Still smiling, the preacher propped the cross against the fence, clicked off the flashlight, and started toward the SUV. Two steps later, he saw the barrel of the shotgun pointing out the window at his groin.

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The Last Clinic: A Darla Cavannah Mystery 3.7 out of 5 based on 0 ratings. 22 reviews.
NCReaderGirl More than 1 year ago
I absolutely love it when a book kicks off the action right the moment you begin to read, this one is just the same!  Pulls the reader in right from the off and the pace keeps moving from start-to-finish.  Darla, a woman recluse after becoming a widow at a young age, fighting the unknown past of her deceased husband’s indiscretions, finds herself thrust into a murder investigation.  Her target: an unknown assassin who murdered a town hero, a beloved Pastor of one of Jackson’s largest and wealthiest Churches.  Not only does she find herself chasing after her unwilling media-whore partner’s unwillingness to look beyond his own nose and possibly find the real culprit – moving out of his own small-town hero wanna-be status as the Governor’s nephew – she finds herself discovering more about Jimmy Aldridge and his “secret” hobbies and crusades. All the while the reader is thrust into the world of a hired-assassin going after Women’s health clinic doctors – a hired-hand who is being paid by a mysterious benefactor. Is the murderer the town OB/Gyn who works at the Women’s Health Clinic Jimmy Aldridge picketed every-day? Is there someone outside of Jackson looking for blood? Is there someone inside of Jackson who wanted Pastor Aldridge dead?  Who is paying the hired-hand to murder all of those Dr’s across the country? All of these questions and more get answered inside of this gripping novel!  The entire novel is told from the third person, giving insight into each character, allowing the reader to flesh out each individual as a person and use their character to help determine who the murderer actually is vs. who Tommy (the Elvis Impersonator) and the general public of Jackson, MI wants it to be.  Thoroughly gripping and mysterious, this novel brings forward many questions about the Right to Life Campaign running in the South (as someone who lives in SE NC I see it almost daily) and the very definite culture clashes between “Yankees” and Southerners (also someone who moved from the DC Suburbs to SE NC, I found this to be true until very recently), and the questions of Church and State separation.   This book is one I highly recommend to anyone who enjoys reading a good murder mystery, definitely looking forward to seeing more of Darla Cavannah and the Hinds County Sheriff’s Office! Here’s hoping there’s more novels to come!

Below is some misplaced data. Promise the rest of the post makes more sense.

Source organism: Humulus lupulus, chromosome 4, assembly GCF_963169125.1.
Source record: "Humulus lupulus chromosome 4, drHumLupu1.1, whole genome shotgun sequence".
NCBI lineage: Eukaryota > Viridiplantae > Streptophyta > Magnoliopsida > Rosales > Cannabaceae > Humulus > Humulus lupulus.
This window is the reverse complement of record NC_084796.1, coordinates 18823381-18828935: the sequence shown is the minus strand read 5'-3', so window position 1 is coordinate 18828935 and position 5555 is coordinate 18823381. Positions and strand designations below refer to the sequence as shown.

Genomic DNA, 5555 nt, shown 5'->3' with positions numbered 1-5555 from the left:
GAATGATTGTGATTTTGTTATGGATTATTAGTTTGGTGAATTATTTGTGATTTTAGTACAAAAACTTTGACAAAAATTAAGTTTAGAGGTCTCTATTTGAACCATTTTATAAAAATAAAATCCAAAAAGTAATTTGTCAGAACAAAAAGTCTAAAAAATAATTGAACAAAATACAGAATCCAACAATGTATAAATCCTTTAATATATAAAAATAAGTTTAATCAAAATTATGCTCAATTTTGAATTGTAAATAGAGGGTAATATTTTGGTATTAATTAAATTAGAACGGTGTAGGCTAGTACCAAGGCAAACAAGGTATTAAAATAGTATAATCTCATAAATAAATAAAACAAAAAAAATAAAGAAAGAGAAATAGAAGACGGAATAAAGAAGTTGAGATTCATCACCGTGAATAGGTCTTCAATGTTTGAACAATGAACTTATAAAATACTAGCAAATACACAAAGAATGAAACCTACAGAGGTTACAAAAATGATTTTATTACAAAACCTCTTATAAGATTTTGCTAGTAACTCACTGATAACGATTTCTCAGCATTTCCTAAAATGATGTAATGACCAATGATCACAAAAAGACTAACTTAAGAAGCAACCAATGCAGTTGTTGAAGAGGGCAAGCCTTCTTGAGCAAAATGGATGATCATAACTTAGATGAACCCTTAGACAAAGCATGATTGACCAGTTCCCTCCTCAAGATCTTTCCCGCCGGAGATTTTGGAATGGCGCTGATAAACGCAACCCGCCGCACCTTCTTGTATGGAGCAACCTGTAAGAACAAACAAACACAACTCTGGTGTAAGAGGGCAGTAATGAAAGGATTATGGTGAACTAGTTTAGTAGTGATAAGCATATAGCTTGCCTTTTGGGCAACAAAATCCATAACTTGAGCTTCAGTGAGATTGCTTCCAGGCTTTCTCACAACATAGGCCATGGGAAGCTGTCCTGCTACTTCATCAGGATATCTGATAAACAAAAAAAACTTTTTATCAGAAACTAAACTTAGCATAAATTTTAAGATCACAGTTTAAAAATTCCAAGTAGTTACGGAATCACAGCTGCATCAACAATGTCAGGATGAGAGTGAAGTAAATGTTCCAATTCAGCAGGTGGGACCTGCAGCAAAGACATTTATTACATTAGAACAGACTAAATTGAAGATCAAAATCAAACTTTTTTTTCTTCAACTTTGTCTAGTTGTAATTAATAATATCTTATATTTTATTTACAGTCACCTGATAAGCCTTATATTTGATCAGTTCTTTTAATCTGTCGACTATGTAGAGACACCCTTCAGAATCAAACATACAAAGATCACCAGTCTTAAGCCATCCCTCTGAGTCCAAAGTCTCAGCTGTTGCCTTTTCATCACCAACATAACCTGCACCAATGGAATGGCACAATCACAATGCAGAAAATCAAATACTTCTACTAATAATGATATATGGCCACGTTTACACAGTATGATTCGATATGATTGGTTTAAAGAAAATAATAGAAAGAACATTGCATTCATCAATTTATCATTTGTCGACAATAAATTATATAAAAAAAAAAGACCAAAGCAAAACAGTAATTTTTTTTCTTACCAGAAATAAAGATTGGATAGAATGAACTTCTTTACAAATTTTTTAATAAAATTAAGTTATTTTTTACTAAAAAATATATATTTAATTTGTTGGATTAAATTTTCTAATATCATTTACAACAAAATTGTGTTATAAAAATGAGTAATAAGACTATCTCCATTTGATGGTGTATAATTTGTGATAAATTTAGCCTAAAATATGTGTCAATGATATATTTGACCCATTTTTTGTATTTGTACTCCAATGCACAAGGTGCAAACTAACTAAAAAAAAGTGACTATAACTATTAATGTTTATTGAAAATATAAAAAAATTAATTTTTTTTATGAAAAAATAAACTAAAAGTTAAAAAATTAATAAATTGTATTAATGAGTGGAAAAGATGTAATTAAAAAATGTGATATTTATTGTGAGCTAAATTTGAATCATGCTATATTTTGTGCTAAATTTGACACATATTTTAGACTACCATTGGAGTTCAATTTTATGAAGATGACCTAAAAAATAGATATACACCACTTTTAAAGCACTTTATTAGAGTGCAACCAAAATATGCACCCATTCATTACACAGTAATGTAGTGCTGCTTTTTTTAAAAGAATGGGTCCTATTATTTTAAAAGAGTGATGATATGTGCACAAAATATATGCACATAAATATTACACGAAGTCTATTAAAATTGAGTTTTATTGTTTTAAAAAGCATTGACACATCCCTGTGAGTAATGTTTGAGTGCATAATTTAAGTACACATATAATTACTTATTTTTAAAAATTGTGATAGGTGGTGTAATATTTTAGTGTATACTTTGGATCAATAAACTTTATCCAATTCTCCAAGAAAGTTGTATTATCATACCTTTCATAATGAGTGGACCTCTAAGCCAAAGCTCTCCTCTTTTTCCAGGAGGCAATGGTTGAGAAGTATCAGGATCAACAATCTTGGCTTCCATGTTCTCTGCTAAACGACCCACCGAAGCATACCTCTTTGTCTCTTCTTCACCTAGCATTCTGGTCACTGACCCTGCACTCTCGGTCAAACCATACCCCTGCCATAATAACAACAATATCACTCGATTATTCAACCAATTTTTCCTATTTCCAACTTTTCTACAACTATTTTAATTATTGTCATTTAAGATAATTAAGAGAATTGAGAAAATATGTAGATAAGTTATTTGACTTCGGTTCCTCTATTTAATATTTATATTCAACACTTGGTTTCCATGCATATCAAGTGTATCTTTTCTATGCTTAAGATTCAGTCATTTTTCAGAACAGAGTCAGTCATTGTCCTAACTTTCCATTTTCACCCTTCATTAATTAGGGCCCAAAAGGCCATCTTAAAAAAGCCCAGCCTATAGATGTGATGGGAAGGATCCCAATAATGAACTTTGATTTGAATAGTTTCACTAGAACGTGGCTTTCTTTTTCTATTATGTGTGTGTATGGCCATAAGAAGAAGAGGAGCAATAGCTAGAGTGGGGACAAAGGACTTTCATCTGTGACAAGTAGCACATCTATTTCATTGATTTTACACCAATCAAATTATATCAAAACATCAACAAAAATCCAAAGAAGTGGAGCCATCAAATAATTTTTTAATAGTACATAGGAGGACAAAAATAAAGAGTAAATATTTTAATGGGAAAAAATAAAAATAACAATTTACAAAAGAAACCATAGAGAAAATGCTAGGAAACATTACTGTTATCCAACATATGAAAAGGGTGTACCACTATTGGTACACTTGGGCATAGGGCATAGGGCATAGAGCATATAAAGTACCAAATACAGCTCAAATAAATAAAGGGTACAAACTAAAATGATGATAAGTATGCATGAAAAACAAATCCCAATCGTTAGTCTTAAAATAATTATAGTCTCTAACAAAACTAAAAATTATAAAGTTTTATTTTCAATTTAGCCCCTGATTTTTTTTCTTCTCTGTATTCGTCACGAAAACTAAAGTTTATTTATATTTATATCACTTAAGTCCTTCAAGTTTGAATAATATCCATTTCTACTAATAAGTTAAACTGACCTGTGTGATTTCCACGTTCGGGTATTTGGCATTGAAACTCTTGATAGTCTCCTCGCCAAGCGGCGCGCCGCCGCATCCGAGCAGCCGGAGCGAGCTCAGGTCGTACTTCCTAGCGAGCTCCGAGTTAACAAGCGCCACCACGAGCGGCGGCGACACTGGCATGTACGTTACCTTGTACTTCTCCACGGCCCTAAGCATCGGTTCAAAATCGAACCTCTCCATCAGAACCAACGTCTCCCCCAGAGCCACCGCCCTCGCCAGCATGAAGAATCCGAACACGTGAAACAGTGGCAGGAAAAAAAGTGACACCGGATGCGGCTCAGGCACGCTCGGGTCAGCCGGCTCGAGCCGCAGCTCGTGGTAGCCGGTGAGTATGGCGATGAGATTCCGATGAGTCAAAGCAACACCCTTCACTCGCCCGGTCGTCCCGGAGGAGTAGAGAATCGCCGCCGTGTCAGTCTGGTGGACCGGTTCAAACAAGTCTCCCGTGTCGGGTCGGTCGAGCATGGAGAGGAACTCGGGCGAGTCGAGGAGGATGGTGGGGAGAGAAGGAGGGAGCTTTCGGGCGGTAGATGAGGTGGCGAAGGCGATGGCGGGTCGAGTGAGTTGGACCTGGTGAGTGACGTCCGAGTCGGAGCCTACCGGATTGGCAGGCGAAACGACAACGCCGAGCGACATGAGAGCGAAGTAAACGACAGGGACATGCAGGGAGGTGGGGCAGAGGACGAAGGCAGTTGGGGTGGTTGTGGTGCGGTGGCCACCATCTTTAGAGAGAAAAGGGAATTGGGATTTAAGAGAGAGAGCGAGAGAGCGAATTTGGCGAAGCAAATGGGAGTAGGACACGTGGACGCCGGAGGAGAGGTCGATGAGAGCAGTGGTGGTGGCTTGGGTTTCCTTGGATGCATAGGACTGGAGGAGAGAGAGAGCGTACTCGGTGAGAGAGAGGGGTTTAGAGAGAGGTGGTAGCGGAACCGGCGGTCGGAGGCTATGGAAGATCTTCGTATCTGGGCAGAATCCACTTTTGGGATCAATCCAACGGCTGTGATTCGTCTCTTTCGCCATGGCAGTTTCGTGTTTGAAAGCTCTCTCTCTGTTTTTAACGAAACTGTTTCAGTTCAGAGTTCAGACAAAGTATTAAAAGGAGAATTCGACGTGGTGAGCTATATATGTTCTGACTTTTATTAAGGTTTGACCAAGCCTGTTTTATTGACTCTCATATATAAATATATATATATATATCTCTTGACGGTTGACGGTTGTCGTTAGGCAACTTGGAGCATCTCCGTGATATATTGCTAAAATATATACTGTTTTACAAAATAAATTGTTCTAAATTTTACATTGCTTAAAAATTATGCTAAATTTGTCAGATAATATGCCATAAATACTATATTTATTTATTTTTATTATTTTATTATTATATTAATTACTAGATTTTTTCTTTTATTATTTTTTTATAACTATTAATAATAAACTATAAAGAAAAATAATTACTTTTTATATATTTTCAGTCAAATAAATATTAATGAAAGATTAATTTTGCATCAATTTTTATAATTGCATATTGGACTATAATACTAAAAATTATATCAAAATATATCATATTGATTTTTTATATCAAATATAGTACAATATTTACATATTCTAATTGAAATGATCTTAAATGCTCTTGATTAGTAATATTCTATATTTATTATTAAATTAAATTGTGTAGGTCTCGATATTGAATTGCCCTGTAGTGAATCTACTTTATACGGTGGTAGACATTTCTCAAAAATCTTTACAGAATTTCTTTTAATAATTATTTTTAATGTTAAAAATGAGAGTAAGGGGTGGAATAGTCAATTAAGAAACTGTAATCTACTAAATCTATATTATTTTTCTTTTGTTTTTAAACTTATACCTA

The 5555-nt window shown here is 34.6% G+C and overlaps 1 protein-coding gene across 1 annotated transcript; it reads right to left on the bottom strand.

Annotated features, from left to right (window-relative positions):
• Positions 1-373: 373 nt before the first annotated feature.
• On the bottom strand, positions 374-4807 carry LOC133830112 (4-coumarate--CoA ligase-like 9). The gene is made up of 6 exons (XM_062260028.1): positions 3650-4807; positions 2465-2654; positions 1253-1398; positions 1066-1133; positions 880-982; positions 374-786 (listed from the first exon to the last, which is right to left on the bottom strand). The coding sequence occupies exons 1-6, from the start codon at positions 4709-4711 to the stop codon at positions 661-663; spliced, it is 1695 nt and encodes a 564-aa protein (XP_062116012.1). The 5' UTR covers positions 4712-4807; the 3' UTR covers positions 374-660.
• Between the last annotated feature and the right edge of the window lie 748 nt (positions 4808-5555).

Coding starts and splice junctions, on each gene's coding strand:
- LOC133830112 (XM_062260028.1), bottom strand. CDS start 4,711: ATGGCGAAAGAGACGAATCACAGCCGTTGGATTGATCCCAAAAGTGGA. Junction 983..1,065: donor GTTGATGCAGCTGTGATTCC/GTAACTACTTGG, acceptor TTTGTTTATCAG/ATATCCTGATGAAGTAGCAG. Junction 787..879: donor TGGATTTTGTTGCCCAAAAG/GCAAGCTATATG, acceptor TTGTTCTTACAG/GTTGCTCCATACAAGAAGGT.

DiiMI More than 1 year ago